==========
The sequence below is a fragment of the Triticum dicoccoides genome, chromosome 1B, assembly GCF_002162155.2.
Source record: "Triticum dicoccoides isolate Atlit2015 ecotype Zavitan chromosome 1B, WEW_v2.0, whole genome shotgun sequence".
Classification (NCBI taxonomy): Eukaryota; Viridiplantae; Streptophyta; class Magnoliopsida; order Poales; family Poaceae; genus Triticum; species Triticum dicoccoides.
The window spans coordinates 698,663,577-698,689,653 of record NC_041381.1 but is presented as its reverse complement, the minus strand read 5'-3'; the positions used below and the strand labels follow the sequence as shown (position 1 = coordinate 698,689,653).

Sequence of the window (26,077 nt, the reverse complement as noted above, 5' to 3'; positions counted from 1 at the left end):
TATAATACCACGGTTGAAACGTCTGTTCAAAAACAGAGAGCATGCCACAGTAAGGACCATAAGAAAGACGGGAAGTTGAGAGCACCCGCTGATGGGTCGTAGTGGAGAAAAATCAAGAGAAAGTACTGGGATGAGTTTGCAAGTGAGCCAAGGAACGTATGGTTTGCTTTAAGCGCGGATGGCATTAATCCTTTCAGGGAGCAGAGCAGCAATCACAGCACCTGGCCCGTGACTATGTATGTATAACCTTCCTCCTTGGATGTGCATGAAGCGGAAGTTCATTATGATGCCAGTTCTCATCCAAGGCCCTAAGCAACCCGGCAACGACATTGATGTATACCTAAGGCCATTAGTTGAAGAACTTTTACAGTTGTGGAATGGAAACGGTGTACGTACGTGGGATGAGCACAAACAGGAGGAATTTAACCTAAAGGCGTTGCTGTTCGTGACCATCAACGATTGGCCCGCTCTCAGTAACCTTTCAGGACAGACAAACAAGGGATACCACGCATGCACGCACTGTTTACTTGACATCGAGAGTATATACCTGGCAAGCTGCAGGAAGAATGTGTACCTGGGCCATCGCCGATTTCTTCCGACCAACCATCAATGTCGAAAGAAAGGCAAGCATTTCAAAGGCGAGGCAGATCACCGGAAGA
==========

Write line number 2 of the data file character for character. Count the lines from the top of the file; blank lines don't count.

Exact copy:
Source record: "Triticum dicoccoides isolate Atlit2015 ecotype Zavitan chromosome 1B, WEW_v2.0, whole genome shotgun sequence".